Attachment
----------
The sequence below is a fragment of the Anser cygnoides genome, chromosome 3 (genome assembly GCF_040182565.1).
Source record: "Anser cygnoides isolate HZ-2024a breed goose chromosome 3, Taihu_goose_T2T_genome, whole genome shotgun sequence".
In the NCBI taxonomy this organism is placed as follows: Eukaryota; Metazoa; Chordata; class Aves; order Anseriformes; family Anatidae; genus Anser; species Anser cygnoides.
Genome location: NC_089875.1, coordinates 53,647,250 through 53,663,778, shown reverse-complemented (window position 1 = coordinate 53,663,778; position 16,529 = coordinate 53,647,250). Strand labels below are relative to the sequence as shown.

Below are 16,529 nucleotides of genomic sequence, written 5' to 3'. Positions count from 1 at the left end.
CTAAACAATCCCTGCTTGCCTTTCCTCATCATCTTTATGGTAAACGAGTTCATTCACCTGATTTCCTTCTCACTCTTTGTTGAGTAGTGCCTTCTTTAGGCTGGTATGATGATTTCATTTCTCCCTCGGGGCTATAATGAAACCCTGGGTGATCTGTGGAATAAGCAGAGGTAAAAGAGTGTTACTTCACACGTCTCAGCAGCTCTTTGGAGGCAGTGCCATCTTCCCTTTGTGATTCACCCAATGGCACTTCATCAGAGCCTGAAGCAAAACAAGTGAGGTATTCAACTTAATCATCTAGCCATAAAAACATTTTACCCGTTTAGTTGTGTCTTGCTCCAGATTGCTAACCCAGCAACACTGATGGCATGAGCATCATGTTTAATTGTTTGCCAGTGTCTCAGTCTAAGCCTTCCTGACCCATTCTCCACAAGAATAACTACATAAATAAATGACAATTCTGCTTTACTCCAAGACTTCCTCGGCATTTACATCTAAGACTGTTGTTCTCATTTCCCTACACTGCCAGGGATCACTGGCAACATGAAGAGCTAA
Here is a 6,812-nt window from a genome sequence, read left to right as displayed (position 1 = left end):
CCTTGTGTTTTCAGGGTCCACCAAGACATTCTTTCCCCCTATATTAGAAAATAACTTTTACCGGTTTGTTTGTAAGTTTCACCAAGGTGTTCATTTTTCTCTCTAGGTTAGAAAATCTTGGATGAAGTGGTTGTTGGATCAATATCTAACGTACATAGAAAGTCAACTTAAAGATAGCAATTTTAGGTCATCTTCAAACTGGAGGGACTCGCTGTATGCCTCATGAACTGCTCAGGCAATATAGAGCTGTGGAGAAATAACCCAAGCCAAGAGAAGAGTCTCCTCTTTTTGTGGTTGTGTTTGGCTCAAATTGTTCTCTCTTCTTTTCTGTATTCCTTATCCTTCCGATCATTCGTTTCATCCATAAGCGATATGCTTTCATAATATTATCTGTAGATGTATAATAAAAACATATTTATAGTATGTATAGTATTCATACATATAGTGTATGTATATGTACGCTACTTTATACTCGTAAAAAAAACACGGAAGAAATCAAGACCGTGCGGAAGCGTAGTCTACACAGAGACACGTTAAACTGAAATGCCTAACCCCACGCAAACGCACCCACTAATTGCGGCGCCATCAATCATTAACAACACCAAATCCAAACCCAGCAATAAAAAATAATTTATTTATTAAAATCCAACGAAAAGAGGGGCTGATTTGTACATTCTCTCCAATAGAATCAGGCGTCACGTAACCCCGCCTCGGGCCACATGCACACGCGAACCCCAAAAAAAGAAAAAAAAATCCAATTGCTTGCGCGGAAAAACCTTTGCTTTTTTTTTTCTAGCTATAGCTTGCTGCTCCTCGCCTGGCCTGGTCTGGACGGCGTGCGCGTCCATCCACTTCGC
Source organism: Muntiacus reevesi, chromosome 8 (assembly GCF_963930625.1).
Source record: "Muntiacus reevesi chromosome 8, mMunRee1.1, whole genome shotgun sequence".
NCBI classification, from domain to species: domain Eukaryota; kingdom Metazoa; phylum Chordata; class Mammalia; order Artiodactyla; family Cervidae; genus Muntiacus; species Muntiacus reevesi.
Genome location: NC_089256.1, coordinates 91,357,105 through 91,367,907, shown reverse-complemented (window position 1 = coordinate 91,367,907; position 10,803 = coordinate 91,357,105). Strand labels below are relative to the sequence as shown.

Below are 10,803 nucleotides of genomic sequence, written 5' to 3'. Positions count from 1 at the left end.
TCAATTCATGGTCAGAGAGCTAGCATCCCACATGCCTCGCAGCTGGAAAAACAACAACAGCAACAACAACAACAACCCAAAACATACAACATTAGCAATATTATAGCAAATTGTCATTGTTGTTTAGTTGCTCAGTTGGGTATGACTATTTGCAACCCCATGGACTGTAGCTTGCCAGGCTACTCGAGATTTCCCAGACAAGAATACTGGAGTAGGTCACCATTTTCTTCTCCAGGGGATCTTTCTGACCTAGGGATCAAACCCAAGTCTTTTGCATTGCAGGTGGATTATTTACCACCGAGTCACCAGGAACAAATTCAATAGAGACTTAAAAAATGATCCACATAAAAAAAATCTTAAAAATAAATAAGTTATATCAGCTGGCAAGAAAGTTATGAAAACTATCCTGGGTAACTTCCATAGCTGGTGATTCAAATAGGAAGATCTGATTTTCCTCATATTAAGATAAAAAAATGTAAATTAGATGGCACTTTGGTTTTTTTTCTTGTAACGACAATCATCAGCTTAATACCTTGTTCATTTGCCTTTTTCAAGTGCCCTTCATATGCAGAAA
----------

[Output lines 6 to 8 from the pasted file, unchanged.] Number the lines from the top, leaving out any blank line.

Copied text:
CTAAACAATCCCTGCTTGCCTTTCCTCATCATCTTTATGGTAAACGAGTTCATTCACCTGATTTCCTTCTCACTCTTTGTTGAGTAGTGCCTTCTTTAGGCTGGTATGATGATTTCATTTCTCCCTCGGGGCTATAATGAAACCCTGGGTGATCTGTGGAATAAGCAGAGGTAAAAGAGTGTTACTTCACACGTCTCAGCAGCTCTTTGGAGGCAGTGCCATCTTCCCTTTGTGATTCACCCAATGGCACTTCATCAGAGCCTGAAGCAAAACAAGTGAGGTATTCAACTTAATCATCTAGCCATAAAAACATTTTACCCGTTTAGTTGTGTCTTGCTCCAGATTGCTAACCCAGCAACACTGATGGCATGAGCATCATGTTTAATTGTTTGCCAGTGTCTCAGTCTAAGCCTTCCTGACCCATTCTCCACAAGAATAACTACATAAATAAATGACAATTCTGCTTTACTCCAAGACTTCCTCGGCATTTACATCTAAGACTGTTGTTCTCATTTCCCTACACTGCCAGGGATCACTGGCAACATGAAGAGCTAA
Here is a 6,812-nt window from a genome sequence, read left to right as displayed (position 1 = left end):
CCTTGTGTTTTCAGGGTCCACCAAGACATTCTTTCCCCCTATATTAGAAAATAACTTTTACCGGTTTGTTTGTAAGTTTCACCAAGGTGTTCATTTTTCTCTCTAGGTTAGAAAATCTTGGATGAAGTGGTTGTTGGATCAATATCTAACGTACATAGAAAGTCAACTTAAAGATAGCAATTTTAGGTCATCTTCAAACTGGAGGGACTCGCTGTATGCCTCATGAACTGCTCAGGCAATATAGAGCTGTGGAGAAATAACCCAAGCCAAGAGAAGAGTCTCCTCTTTTTGTGGTTGTGTTTGGCTCAAATTGTTCTCTCTTCTTTTCTGTATTCCTTATCCTTCCGATCATTCGTTTCATCCATAAGCGATATGCTTTCATAATATTATCTGTAGATGTATAATAAAAACATATTTATAGTATGTATAGTATTCATACATATAGTGTATGTATATGTACGCTACTTTATACTCGTAAAAAAAACACGGAAGAAATCAAGACCGTGCGGAAGCGTAGTCTACACAGAGACACGTTAAACTGAAATGCCTAACCCCACGCAAACGCACCCACTAATTGCGGCGCCATCAATCATTAACAACACCAAATCCAAACCCAGCAATAAAAAATAATTTATTTATTAAAATCCAACGAAAAGAGGGGCTGATTTGTACATTCTCTCCAATAGAATCAGGCGTCACGTAACCCCGCCTCGGGCCACATGCACACGCGAACCCCAAAAAAAGAAAAAAAAATCCAATTGCTTGCGCGGAAAAACCTTTGCTTTTTTTTTTCTAGCTATAGCTTGCTGCTCCTCGCCTGGCCTGGTCTGGACGGCGTGCGCGTCCATCCACTTCGC